Below are some favorite presentations posted recently to the Libraries and Transliteracy blog and below them, excerpts from a February 2011 post by Bobbi introducing the concept of transliteracy to beginners.
Where did the term transliteracy come from?
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Thomas, et al, posit a very specific origin to the term transliteracy:
The word ‘transliteracy’ is derived from the verb ‘to transliterate’, meaning to write or print a letter or word using the closest corresponding letters of a different alphabet or language. This of course is nothing new, but transliteracy extends the act of transliteration and applies it to the increasingly wide range of communication platforms and tools at our disposal. From early signing and orality through handwriting, print, TV and film to networked digital media, the concept of transliteracy calls for a change of perspective away from the battles over print versus digital, and a move instead towards a unifying ecology not just of media, but of all literacies relevant to reading, writing, interaction and culture, both past and present.
What is transliteracy?Sue Thomas and her group use this working definition:
Transliteracy is the ability to read, write and interact across a range of platforms, tools and media from signing and orality through handwriting, print, TV, radio and film, to digital social networks.The definition of transliteracy continues to be expanded and refined, but, as Ipri points out:
Basically, transliteracy is concerned with what it means to be literate in the 21st century. It analyzes the relationship between people and technology, most specifically social networking, but is fluid enough to not be tied to any particular technology. It focuses more on the social uses of technology, whatever that technology may be.
How is transliteracy different than media literacy, digital literacy or technology literacy?Transliteracy is an over-arching concept that is not meant to replace any of the other more specific studies of format-specific literacies. It sits on top of these other literacies in an attempt to understand the relationship among them. As Thomas, et al write, transliteracy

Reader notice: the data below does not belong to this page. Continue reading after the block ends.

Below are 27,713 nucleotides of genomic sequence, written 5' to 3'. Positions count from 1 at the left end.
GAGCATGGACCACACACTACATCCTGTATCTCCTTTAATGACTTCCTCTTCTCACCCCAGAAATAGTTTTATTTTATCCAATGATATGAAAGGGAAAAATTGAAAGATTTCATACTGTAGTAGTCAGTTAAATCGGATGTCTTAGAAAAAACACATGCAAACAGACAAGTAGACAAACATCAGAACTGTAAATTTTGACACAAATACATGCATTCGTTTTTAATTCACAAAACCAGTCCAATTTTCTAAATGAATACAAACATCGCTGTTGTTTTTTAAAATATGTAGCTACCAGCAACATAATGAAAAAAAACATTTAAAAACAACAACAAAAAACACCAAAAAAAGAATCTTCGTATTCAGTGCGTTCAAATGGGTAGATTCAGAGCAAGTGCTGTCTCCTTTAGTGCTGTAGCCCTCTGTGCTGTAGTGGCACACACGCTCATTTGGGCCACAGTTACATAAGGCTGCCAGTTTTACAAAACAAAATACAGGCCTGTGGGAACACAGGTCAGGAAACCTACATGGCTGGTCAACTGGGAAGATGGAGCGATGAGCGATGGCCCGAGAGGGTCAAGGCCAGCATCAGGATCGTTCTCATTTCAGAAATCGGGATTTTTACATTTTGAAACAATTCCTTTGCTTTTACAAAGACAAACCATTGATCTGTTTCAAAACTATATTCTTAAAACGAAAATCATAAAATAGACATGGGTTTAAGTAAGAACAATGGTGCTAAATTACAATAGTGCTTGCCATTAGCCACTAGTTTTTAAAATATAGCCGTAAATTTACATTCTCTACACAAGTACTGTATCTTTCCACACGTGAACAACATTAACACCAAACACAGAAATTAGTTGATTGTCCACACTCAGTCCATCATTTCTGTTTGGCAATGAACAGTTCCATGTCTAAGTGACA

offers a wider analysis of reading, writing and interacting across a range of platforms, tools, media and cultures, transliteracy does not replace, but rather contains, “media literacy” and also “digital literacy.”They go on to posit that
transliteracy calls for a change of perspective away from the battles over print versus digital, and a move instead towards a unifying ecology not just of media, but of all literacies relevant to reading, writing, interaction and culture, both past and present. It is, we hope, an opportunity to cross some very obstructive divides.Unlike many literacies that have a particular focus, transliteracy attempts to be all-inclusive. According to Thomas
transliteracy is not just about computer-based materials, but about all communication types across time and culture. It does not privilege one above the other but treats all as of equal value and moves between and across them.
. . . . . . . . . . . .Check out the archived Libraries and Transliteracy blog for the rest of this post and many other even more compelling ones. Thanks Bobbi, Tom, Anthony, Lane and Gretchen for your leadership.